Louis “Luke” Weinstock, who graduated from Lehigh in 1936 and forged a successful Long Island-based building business, died last week in Tucson, Ariz., where he lived for the past five years.
Weinstock and his wife, Jane, who died in 2004, were generous supporters of Lehigh, having donated more than $10 million to fund numerous projects on campus, as well as provide annual support for more than 60 years. The projects include the leadership gift for the Jane and Louis Weinstock Center for Journalism at Coppee Hall, an endowed scholarship fund and an artist-in-residence endowment for the music department.
Weinstock told Lehigh’s Alumni Bulletin that his passion for journalism was an outgrowth of his experience selling ads for The Brown and White during the Depression. He said his job consisted of “practically begging for ads from local businesses like a South Side barbershop.
“I learned how to go after something and keep at it until you get it, to get along with my fellow man…and to pay attention,” he told the Bulletin in 2011.
The Weinstocks also funded the restoration of Lehigh's President’s house in the late 1990s, which included major structural and aesthetic changes to the 1868 home.
The most recent addition to an already extraordinary record of giving to Lehigh was his generous support of the project to restore Linderman Library, where the main reading room is named in his honor. The couple also supported the Zoellner Arts Center and the art and architecture department at Lehigh.
“Always looking to do more”
Born in Texas, Weinstock moved to New York before coming to Lehigh to major in business administration. After serving in the U.S. Army in the European theater during World War II, Weinstock returned to the Long Island area to take over the construction business that had been started by his father. He maximized the opportunities presented by the post-war housing boom and built a business that was so successful that he retired at the age of only 39. He and his wife devoted the remainder of their lives to philanthropy.
Lehigh President Alice Gast remembers Weinstock fondly.
“Luke had a tremendously positive outlook and spirit,” she said. “He taught me a lot about philanthropy, and from his guidance, we developed ‘Luke’s Laws,’ which are small pieces of advice to inspire giving and raise the bar. His most important advice was to always be sure to ‘have fun.’”
Jack Lule, department chair and professor of journalism and director of Lehigh’s Globalization and Social Change Initiative, came to know Weinstock during the fundraising campaign to restore Coppee Hall.
“I knew he was a loyal alum, but I didn’t know about all his fond memories of The Brown and White,” Lule said. “He had contributed to articles, worked for the business staff, and had close friends on the newspaper. Those fun and fond memories resulted in the lead gift for the renovation of Coppee and the creation of the Jane and Louis Weinstock Center for Journalism.”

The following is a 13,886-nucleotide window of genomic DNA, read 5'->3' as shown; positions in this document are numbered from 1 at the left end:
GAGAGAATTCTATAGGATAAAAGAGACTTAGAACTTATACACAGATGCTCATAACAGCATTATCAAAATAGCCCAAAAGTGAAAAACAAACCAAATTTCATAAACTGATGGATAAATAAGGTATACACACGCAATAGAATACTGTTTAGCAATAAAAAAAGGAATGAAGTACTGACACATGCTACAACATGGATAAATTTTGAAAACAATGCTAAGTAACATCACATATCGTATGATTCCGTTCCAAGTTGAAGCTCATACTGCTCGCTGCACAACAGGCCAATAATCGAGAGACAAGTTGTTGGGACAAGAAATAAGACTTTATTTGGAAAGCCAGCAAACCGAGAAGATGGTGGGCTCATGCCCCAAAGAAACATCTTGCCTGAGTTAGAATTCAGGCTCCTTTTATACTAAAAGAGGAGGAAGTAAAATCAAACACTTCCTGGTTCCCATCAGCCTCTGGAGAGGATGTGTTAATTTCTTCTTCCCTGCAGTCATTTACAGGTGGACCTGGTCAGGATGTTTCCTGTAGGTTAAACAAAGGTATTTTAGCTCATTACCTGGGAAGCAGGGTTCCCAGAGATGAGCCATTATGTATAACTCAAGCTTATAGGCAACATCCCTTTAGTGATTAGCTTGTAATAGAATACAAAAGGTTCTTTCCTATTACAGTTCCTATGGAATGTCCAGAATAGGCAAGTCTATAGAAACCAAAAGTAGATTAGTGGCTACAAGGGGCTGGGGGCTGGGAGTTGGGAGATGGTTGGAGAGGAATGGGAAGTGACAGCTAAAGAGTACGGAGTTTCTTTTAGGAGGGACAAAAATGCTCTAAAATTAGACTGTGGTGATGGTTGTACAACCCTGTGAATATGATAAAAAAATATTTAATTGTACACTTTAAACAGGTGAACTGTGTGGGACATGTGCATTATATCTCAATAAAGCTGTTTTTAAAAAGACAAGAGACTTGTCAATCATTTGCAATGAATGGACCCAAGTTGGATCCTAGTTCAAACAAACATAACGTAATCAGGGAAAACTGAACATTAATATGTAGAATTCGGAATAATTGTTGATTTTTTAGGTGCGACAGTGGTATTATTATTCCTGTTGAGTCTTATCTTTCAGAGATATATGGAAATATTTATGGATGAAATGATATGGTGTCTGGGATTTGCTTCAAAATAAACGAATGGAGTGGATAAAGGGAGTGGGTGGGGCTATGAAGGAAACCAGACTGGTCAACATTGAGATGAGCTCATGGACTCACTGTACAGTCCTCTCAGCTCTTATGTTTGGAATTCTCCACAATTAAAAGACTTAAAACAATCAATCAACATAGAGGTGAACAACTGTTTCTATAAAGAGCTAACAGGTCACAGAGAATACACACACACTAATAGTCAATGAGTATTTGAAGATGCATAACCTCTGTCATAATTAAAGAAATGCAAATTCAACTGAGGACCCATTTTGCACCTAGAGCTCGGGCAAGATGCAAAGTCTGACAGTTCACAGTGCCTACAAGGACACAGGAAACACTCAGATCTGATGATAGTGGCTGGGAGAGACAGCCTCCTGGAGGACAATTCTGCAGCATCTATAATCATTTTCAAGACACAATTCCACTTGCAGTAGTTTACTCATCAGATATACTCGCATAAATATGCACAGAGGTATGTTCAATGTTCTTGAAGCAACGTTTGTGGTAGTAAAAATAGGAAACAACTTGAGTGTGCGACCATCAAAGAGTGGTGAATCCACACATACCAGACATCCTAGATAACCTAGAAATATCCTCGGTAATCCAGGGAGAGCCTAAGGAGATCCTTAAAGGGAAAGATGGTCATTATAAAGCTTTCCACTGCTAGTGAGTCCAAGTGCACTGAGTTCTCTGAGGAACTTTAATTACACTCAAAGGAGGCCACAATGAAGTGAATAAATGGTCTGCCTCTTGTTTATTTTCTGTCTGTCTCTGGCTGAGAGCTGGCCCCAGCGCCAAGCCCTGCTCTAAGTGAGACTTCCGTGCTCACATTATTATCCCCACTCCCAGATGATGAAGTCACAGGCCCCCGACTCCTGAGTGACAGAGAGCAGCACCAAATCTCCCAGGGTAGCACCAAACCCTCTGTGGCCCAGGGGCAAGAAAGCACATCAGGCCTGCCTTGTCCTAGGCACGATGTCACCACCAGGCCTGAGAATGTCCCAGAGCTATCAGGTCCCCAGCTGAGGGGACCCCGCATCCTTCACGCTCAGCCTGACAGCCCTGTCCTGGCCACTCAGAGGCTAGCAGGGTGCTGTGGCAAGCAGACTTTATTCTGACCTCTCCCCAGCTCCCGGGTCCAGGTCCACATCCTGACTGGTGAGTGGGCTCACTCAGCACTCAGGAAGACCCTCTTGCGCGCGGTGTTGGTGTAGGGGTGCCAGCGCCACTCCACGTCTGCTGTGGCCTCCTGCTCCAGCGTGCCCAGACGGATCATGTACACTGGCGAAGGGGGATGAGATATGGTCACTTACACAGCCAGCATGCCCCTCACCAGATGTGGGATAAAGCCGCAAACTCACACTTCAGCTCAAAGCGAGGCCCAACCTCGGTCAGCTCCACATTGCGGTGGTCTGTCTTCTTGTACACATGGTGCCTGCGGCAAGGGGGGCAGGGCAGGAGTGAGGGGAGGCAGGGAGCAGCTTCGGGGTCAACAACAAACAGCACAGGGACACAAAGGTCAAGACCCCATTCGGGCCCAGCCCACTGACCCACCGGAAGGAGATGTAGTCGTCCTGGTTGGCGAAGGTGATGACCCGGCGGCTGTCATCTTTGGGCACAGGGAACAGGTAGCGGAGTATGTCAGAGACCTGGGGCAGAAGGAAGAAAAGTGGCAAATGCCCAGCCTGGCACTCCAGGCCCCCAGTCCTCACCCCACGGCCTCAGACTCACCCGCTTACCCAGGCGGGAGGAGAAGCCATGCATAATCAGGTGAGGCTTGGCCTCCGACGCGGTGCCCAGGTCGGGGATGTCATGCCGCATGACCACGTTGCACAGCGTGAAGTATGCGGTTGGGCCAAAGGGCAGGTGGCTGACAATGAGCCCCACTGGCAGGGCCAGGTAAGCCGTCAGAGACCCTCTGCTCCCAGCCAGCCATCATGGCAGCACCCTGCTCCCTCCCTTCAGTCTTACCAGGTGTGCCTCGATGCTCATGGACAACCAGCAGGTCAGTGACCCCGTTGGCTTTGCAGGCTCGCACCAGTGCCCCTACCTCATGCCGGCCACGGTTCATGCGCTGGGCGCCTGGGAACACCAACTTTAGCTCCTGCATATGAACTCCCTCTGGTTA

Francis Figlear, a former senior principal gifts officer in the advancement office, shared a friendship with Weinstock and his wife for more than 20 years. He described Weinstock as “one of the warmest, most generous and genuine men I’ve ever known.
“He was a true son of Lehigh and he and Jane just loved the school,” Figlear said. “They were both deeply invested in every way—emotionally, spiritually. They were responsible for forming the Palm Beach Alumni Club, which now has more than 100 members, and they were always looking for ways to do more. My wife and I treasured the Weinstocks’ friendship.”
A passion for history and tradition
Adds Denise Blew, associate vice president of finance, and treasurer and assistant secretary to Lehigh’s Board of Trustees: “We lost a true friend. He thought Lehigh was a tremendous institution, but he was always looking for ways to make it even better.”
Blew said Weinstock was particularly passionate about Lehigh’s history and traditions, and loved to reminisce about his time here.
“He built so many wonderful friendships, and he enjoyed talking about his experiences at Lehigh,” Blew said. “He had a great attitude about everything. He loved a challenge, and always wanted to find a creative way to solve it.”
Joe Kender, vice president for advancement, said Weinstock “certainly bled brown and white, and he was as loyal as they come. He was the kind of person who was concerned with helping us meet whatever needs we had at the time. That was always his primary motivation.”
Guided by his oft-stated philosophy that “giving should be fun,” Weinstock was also generous with his time. He received the Class of 1936 Alumni Award and the James Ward Packard Award, and served as president of the Lehigh Palm Beach Alumni Club.
Weinstock and his wife devoted much of their time toward civic and community affairs, and were active in the Community Chest boards in Palm Beach and Long Island, the San Diego Symphony and the San Diego Chamber Orchestra. He served as vice president of the San Diego chapter of the English-speaking Union, an international organization that promotes cooperation among English-speaking nations.